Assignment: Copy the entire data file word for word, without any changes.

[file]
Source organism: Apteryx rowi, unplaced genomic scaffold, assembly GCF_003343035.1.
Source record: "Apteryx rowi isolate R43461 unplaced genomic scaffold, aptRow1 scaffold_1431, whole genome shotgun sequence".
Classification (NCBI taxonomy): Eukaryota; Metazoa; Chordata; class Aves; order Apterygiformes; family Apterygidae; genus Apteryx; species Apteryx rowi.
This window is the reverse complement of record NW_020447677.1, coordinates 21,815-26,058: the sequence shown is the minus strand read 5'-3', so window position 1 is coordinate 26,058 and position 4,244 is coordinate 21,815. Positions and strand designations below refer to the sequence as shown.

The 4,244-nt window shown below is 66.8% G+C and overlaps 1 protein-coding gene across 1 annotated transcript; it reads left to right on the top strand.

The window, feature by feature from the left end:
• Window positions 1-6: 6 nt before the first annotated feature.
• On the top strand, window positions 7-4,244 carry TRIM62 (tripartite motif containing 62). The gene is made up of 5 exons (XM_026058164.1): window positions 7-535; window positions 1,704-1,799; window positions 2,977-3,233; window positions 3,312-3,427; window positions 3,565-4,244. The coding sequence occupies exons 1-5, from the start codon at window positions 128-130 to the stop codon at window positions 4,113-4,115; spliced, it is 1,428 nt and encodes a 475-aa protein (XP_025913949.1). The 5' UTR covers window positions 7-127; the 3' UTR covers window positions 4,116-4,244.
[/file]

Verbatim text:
Source organism: Apteryx rowi, unplaced genomic scaffold, assembly GCF_003343035.1.
Source record: "Apteryx rowi isolate R43461 unplaced genomic scaffold, aptRow1 scaffold_1431, whole genome shotgun sequence".
Classification (NCBI taxonomy): Eukaryota; Metazoa; Chordata; class Aves; order Apterygiformes; family Apterygidae; genus Apteryx; species Apteryx rowi.
This window is the reverse complement of record NW_020447677.1, coordinates 21,815-26,058: the sequence shown is the minus strand read 5'-3', so window position 1 is coordinate 26,058 and position 4,244 is coordinate 21,815. Positions and strand designations below refer to the sequence as shown.

The 4,244-nt window shown below is 66.8% G+C and overlaps 1 protein-coding gene across 1 annotated transcript; it reads left to right on the top strand.

The window, feature by feature from the left end:
• Window positions 1-6: 6 nt before the first annotated feature.
• On the top strand, window positions 7-4,244 carry TRIM62 (tripartite motif containing 62). The gene is made up of 5 exons (XM_026058164.1): window positions 7-535; window positions 1,704-1,799; window positions 2,977-3,233; window positions 3,312-3,427; window positions 3,565-4,244. The coding sequence occupies exons 1-5, from the start codon at window positions 128-130 to the stop codon at window positions 4,113-4,115; spliced, it is 1,428 nt and encodes a 475-aa protein (XP_025913949.1). The 5' UTR covers window positions 7-127; the 3' UTR covers window positions 4,116-4,244.